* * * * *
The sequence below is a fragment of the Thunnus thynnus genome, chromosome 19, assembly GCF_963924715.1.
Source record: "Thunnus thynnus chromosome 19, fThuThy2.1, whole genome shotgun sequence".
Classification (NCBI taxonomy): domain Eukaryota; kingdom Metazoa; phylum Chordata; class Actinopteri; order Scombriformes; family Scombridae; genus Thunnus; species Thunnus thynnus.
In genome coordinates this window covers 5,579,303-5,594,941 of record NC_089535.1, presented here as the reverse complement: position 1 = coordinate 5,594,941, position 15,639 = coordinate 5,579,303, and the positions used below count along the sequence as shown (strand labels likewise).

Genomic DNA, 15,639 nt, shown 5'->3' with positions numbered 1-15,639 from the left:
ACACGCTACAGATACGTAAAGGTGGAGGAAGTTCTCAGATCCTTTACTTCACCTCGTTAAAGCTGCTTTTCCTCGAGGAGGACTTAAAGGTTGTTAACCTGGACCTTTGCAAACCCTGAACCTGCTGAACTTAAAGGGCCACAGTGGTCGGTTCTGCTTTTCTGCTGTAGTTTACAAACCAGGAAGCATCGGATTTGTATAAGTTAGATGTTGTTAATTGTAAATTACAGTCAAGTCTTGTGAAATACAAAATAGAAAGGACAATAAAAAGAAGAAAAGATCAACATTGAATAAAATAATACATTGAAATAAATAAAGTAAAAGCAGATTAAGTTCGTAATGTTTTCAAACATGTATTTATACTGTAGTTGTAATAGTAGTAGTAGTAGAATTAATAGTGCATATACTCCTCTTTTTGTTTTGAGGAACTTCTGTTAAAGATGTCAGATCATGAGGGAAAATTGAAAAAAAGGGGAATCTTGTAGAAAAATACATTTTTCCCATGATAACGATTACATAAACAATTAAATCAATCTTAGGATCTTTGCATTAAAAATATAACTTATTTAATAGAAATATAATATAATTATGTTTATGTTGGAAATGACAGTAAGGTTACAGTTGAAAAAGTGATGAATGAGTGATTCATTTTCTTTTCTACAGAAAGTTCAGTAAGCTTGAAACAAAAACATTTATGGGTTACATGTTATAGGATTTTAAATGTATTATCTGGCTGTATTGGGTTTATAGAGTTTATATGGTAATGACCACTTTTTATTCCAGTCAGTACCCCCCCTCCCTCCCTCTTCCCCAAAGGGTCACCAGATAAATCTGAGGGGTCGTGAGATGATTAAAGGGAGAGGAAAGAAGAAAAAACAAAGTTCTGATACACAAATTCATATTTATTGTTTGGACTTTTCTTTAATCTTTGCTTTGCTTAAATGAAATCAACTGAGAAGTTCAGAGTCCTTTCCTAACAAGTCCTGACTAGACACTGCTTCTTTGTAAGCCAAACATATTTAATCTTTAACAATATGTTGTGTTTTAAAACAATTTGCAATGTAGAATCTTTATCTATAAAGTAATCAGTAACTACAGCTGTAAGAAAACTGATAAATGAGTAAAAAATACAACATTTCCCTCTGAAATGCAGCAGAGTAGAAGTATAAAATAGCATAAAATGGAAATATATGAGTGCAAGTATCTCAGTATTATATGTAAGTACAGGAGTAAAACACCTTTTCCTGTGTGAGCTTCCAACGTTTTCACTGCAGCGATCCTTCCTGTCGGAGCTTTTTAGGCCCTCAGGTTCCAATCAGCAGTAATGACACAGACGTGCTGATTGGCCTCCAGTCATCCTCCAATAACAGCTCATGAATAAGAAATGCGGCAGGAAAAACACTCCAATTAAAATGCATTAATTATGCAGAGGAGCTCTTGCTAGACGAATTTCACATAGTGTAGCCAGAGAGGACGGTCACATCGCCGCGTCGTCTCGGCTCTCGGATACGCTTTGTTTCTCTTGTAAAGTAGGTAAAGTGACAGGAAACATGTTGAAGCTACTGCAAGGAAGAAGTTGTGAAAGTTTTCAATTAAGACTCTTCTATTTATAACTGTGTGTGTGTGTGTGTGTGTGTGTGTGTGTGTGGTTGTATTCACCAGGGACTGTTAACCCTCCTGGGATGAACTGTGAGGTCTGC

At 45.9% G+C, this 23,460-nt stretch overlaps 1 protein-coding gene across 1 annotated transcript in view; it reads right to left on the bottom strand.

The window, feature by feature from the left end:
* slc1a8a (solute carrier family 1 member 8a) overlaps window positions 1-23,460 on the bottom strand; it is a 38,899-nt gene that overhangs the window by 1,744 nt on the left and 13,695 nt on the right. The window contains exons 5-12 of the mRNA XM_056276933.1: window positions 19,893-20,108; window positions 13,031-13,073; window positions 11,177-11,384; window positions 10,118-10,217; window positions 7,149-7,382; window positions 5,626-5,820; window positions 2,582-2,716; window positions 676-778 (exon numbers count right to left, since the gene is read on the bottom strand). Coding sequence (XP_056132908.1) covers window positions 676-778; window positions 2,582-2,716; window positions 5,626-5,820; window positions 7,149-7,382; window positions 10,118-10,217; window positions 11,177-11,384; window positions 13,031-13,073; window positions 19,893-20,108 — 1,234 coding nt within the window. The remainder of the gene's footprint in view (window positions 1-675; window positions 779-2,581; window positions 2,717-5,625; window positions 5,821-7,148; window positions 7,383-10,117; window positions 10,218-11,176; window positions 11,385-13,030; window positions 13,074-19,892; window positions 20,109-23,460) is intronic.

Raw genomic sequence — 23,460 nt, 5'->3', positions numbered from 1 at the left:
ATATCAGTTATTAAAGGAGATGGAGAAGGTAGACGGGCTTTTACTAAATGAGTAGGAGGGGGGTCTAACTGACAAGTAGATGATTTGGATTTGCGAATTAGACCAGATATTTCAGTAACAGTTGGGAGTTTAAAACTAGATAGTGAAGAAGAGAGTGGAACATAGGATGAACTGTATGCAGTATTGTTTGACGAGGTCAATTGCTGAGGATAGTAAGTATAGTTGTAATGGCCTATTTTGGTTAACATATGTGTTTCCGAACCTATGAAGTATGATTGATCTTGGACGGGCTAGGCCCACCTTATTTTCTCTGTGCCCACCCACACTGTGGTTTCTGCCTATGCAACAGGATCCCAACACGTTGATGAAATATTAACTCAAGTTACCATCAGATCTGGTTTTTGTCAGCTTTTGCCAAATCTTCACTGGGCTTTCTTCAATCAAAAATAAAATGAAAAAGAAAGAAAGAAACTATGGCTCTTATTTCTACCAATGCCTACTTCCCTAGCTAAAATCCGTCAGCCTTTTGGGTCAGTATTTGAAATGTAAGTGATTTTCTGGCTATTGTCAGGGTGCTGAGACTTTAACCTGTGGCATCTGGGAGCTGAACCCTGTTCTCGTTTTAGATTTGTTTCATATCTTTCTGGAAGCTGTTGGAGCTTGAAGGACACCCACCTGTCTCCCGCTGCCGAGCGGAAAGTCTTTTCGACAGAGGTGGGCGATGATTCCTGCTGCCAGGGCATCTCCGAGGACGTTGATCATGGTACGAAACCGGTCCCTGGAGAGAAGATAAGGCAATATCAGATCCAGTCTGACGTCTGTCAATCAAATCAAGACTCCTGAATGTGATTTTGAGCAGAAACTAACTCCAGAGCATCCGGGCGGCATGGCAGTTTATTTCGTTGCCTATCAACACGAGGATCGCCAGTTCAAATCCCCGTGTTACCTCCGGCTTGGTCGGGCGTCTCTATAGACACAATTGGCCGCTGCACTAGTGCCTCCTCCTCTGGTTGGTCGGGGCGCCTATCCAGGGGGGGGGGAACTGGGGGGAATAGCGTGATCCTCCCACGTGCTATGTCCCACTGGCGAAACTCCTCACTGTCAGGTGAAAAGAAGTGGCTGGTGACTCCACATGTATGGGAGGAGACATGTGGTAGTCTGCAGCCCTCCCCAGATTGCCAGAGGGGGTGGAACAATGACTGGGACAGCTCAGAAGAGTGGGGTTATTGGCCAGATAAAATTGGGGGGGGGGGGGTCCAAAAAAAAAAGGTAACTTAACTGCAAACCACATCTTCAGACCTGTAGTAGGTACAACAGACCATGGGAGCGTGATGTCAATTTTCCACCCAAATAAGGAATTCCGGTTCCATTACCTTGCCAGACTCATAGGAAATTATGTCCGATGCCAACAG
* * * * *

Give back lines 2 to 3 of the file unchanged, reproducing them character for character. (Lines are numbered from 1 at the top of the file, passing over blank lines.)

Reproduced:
Source record: "Thunnus thynnus chromosome 19, fThuThy2.1, whole genome shotgun sequence".
Classification (NCBI taxonomy): domain Eukaryota; kingdom Metazoa; phylum Chordata; class Actinopteri; order Scombriformes; family Scombridae; genus Thunnus; species Thunnus thynnus.